Question about Absorption Laws in Boolean Algebra

• polyglot
polyglot
Homework Statement
Absorption laws in Bollean algebra
Relevant Equations
¬q ∧ (¬p∨q)
According to my notes, the absorption law states that p ∨ (p ∧ q) = p, p ∧ (p ∨ q) = p
I have found a video where they were discussing a partial absorption such as ¬q ∧ (¬p∨q) = ¬q ∧ ¬p
This is not in my notes, but is this correct? specifically, is the terminology used to decribe this property the correct one?

polyglot said:
Homework Statement: Absorption laws in Bollean algebra
Relevant Equations: ¬q ∧ (¬p∨q)

According to my notes, the absorption law states that p ∨ (p ∧ q) = p, p ∧ (p ∨ q) = p
I have found a video where they were discussing a partial absorption such as ¬q ∧ (¬p∨q) = ¬q ∧ ¬p
This is not in my notes, but is this correct? specifically, is the terminology used to decribe this property the correct one?
I've never studied boolean algebra, so I look at these in terms of set theory. The absorption laws are simply:
$$A \cup (A \cap B) = A, \ A \cap (A \cup B) = A$$Which are obvious from a Venn diagram.

In the partial absorption you quote, note that only ##\neg p## appears, so you might as well replace that with ##p##. In any case, straighteming out the logic and confusing order, this says:
$$A \cap (A' \cup B) = A \cap B$$Which is also obvious from a Venn diagram.

PS in this last one I took ##\neg q \leftrightarrow A## and ##\neg p \leftrightarrow B##. ##A'## is the complement of ##A##.

PeroK said:
I've never studied boolean algebra, so I look at these in terms of set theory. The absorption laws are simply:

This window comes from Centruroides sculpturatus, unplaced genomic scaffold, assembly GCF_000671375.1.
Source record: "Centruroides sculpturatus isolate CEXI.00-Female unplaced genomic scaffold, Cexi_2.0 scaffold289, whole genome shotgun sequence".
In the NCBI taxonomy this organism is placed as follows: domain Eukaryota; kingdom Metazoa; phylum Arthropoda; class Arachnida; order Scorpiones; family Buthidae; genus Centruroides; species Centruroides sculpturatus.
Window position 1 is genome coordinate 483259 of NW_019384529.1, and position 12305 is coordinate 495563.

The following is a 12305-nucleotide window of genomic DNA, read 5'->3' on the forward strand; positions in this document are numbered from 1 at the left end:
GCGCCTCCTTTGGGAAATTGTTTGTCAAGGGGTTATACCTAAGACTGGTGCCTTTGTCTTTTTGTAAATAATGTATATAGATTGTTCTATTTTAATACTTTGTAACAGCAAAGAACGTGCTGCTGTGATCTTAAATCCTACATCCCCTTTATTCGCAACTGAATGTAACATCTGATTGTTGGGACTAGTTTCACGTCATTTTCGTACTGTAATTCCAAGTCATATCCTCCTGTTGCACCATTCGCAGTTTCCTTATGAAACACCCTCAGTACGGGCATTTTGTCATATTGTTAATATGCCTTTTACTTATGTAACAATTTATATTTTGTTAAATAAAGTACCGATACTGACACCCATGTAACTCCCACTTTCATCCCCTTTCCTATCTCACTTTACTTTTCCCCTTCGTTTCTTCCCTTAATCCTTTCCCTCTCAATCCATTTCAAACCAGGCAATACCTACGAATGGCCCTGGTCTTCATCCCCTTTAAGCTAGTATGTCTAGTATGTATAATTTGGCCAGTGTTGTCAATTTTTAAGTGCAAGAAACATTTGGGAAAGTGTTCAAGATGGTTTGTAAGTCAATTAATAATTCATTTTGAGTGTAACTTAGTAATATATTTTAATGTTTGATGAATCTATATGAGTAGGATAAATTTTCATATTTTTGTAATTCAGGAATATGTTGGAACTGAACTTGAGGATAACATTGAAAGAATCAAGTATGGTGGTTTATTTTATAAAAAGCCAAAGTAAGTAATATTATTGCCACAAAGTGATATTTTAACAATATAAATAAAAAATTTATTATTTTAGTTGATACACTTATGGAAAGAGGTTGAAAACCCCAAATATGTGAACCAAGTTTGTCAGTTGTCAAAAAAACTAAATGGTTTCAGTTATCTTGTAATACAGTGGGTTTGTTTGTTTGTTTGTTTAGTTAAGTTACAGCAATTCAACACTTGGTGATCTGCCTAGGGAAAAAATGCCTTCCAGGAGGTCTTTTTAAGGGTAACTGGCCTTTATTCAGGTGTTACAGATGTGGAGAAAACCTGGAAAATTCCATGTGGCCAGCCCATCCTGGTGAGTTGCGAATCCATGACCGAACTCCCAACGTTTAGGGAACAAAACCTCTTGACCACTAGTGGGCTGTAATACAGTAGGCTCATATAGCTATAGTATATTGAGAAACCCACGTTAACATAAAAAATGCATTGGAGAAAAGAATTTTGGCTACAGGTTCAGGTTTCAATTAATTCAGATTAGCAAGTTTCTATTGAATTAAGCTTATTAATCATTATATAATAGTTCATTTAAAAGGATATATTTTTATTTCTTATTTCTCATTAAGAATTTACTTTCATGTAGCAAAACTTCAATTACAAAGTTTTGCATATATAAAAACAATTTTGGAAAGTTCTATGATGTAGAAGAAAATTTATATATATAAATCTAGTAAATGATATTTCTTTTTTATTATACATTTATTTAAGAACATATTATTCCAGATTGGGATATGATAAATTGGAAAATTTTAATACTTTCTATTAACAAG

$$A \cup (A \cap B) = A, \ A \cap (A \cup B) = A$$
More generally, if ##C ## is any subset of ##A## and ##D## is any superset of ##A##, then :
$$A \cup C = A, A \cap D = A$$

PeroK said:
I've never studied boolean algebra, so I look at these in terms of set theory. The absorption laws are simply:
$$A \cup (A \cap B) = A, \ A \cap (A \cup B) = A$$Which are obvious from a Venn diagram.

In the partial absorption you quote, note that only ##\neg p## appears, so you might as well replace that with ##p##. In any case, straighteming out the logic and confusing order, this says:
$$A \cap (A' \cup B) = A \cap B$$Which is also obvious from a Venn diagram.

PS in this last one I took ##\neg q \leftrightarrow A## and ##\neg p \leftrightarrow B##. ##A'## is the complement of ##A##
Thanks - it is useful to look at it using a Venn diagram.
Is there a name for this property then p ∨ ( ¬p ∧ q) = p ∨ q

Last edited by a moderator:
polyglot said:
Thanks - it is useful to look at it using a Venn diagram.
Is there a name for this property then p ∨ ( ¬p ∧ q) = p ∨ q
It's not fundamental, as it is a consequence of the distribution of ##\vee## over ##\wedge##, complementation and identity laws.

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